Act like they're springs you're trying to compact before they rebound back. This
will cause a great stretch reflex out of the bottom of the squat. An explosive
start is another key to squatting maximal weights.
Keep sitting back until you sit on the box. The box should be one inch lower
than parallel for most people, although I sometimes recommend that less
experienced lifters find a box that puts them at one inch above parallel. (Note:
I can't recommend a pre-manufactured box at this time because I simply haven't
found any good ones. All of our boxes at Westside are homemade. When selecting a
box, most people need one between 12 and 14 inches high. Also, pick one that's
big enough to fit your butt. Note that some people use a flat bench for box
squats. I've found that these are seldom set at the proper height, however, and
may be too narrow for some.)
As far as the definition of "parallel," it's defined as when the crease of the
hip is in line with the top of the knee. Remember, most people have very poor
hamstring and hip strength to squat properly in the first place. If they tried
to squat without the box they'd fall over backward. The box is the best way to
teach proper squat form while bringing up their weak points. The box squat also
breaks the eccentric/concentric chain. This is one of the best ways to build
explosive strength. The box squat also causes you to squat from a static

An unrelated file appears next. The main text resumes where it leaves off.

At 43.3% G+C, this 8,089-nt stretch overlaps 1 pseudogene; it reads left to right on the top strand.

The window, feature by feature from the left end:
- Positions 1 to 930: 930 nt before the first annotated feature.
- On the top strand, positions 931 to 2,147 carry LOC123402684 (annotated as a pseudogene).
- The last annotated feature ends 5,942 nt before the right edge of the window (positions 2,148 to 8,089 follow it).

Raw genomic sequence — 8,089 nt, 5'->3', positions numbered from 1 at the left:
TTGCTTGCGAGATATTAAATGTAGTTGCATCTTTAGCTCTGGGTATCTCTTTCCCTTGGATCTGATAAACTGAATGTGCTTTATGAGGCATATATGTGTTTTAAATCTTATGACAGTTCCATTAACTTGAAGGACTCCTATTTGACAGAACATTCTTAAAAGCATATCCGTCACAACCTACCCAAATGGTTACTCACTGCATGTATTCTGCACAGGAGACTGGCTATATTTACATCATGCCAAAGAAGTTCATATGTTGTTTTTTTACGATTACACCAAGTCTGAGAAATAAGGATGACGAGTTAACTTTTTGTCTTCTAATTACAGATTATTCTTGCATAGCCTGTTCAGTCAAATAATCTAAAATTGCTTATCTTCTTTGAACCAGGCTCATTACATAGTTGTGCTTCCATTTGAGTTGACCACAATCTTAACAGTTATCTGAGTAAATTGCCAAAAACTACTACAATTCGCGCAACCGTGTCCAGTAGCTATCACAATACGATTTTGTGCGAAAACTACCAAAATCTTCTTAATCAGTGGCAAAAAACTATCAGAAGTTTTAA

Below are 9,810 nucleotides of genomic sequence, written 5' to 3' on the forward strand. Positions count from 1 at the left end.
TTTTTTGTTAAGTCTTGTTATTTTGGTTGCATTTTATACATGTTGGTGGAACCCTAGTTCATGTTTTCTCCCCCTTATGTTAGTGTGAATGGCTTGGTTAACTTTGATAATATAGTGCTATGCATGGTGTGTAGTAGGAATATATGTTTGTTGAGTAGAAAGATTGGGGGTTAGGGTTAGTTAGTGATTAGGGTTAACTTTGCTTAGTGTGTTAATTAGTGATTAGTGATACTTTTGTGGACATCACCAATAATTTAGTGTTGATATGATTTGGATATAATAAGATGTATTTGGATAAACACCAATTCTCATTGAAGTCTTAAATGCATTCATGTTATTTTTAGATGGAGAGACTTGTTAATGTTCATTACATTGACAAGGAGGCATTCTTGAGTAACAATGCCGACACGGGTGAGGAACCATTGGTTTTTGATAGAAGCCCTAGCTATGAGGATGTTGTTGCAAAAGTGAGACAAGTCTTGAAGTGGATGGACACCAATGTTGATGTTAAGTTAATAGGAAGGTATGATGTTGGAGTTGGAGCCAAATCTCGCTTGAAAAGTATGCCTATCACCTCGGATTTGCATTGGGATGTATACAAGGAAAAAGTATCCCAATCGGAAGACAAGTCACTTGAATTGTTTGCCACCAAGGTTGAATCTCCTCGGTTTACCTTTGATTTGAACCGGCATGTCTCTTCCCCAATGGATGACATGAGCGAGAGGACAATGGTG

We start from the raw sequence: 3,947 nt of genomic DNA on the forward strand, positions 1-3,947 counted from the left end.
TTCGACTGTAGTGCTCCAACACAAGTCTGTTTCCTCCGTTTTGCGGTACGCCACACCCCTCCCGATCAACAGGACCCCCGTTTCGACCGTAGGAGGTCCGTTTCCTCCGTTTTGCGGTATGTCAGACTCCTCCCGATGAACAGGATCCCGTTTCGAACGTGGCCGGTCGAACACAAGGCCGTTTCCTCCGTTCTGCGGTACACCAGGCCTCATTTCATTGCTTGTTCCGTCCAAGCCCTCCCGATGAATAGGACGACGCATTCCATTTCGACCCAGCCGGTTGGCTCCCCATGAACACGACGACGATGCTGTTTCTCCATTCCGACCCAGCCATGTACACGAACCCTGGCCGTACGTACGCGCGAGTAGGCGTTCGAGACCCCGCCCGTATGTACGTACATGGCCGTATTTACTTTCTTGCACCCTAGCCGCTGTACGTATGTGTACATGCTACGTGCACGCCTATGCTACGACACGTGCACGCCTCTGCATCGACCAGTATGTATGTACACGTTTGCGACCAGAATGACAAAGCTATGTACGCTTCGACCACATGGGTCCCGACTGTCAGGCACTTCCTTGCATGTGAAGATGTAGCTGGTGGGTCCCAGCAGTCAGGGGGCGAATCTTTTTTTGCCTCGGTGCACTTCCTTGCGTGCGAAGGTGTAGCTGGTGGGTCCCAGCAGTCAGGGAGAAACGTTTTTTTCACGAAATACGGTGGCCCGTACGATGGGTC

contraction to a dynamic concentric contraction, another very effective way to
build explosive strength.
When you reach the box you want to sit down and relax the hips flexors while
keeping every muscle other muscle tight. You also don't want to fall down on the
box and try to bounce off of it. You sit back with the same speed you squat.
Pause on the box for a split second and explode off of it. No bouncing! Your
knees must still be pushed out and your abs, upper back and arms should remain
tight while your back stays arched. When you're on the box it's important to
have the shins perpendicular to the floor or better yet, past perpendicular.
This places all the tension on the squatting muscles.
Phase IV: After you pause on the box you need to explode off by first driving
the head and upper back into the bar, then by driving with the hips. When you
begin the squat (during the eccentric phase) the hips move first then the head.
The opposite of that (the concentric phase) should involve the head moving first
then the glutes. It only makes sence to try to lift the bar first. If you don't
drive with the upper back first then the bar will begin to move forward. If the
bar is moving forward before you drive with the hips, you'll miss the weight and
As you're coming up you still need to maintain all tightness by driving your
back into the bar, driving you head into the bar, pushing out on your knees and
feet, pulling the elbows forward, keeping the shoulder blades together, and
holding your air. After that there's nothing else to do but lock out and wait
for the crowd to cheer.
That's all there is to it. And they say squatting isn't a technical lift! Now
it's up to you. Do you want to be standing there watching others lift the big
weights, or on the platform doing it yourself? You decide.